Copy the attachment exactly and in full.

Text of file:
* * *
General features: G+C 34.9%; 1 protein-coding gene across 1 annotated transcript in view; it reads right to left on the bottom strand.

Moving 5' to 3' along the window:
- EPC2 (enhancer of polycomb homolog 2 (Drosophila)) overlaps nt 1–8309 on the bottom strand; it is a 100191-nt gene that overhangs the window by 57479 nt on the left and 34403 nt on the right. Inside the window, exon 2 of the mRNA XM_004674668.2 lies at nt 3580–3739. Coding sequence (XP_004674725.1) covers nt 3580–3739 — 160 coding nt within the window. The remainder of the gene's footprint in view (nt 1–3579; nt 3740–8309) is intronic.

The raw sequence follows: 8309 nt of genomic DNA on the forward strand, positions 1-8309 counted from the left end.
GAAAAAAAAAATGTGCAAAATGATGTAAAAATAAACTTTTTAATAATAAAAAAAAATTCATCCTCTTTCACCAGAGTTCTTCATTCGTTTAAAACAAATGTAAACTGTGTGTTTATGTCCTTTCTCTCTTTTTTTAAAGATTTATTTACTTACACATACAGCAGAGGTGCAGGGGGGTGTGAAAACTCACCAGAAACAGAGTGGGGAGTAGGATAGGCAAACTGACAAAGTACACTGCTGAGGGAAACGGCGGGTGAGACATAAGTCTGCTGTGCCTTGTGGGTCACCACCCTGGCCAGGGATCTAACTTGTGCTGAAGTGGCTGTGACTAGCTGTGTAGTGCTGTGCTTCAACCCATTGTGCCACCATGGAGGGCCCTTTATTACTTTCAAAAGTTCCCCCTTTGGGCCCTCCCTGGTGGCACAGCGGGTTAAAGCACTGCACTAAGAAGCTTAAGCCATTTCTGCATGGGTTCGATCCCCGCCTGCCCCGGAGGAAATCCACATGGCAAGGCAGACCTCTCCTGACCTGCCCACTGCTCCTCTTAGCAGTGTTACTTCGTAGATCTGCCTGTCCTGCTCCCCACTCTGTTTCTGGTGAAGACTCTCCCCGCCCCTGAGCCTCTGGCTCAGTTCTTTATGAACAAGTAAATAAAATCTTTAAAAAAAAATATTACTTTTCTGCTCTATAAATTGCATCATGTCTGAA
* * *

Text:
General features: G+C 34.9%; 1 protein-coding gene across 1 annotated transcript in view; it reads right to left on the bottom strand.

Moving 5' to 3' along the window:
- EPC2 (enhancer of polycomb homolog 2 (Drosophila)) overlaps nt 1–8309 on the bottom strand; it is a 100191-nt gene that overhangs the window by 57479 nt on the left and 34403 nt on the right. Inside the window, exon 2 of the mRNA XM_004674668.2 lies at nt 3580–3739. Coding sequence (XP_004674725.1) covers nt 3580–3739 — 160 coding nt within the window. The remainder of the gene's footprint in view (nt 1–3579; nt 3740–8309) is intronic.

The raw sequence follows: 8309 nt of genomic DNA on the forward strand, positions 1-8309 counted from the left end.
GAAAAAAAAAATGTGCAAAATGATGTAAAAATAAACTTTTTAATAATAAAAAAAAATTCATCCTCTTTCACCAGAGTTCTTCATTCGTTTAAAACAAATGTAAACTGTGTGTTTATGTCCTTTCTCTCTTTTTTTAAAGATTTATTTACTTACACATACAGCAGAGGTGCAGGGGGGTGTGAAAACTCACCAGAAACAGAGTGGGGAGTAGGATAGGCAAACTGACAAAGTACACTGCTGAGGGAAACGGCGGGTGAGACATAAGTCTGCTGTGCCTTGTGGGTCACCACCCTGGCCAGGGATCTAACTTGTGCTGAAGTGGCTGTGACTAGCTGTGTAGTGCTGTGCTTCAACCCATTGTGCCACCATGGAGGGCCCTTTATTACTTTCAAAAGTTCCCCCTTTGGGCCCTCCCTGGTGGCACAGCGGGTTAAAGCACTGCACTAAGAAGCTTAAGCCATTTCTGCATGGGTTCGATCCCCGCCTGCCCCGGAGGAAATCCACATGGCAAGGCAGACCTCTCCTGACCTGCCCACTGCTCCTCTTAGCAGTGTTACTTCGTAGATCTGCCTGTCCTGCTCCCCACTCTGTTTCTGGTGAAGACTCTCCCCGCCCCTGAGCCTCTGGCTCAGTTCTTTATGAACAAGTAAATAAAATCTTTAAAAAAAAATATTACTTTTCTGCTCTATAAATTGCATCATGTCTGAA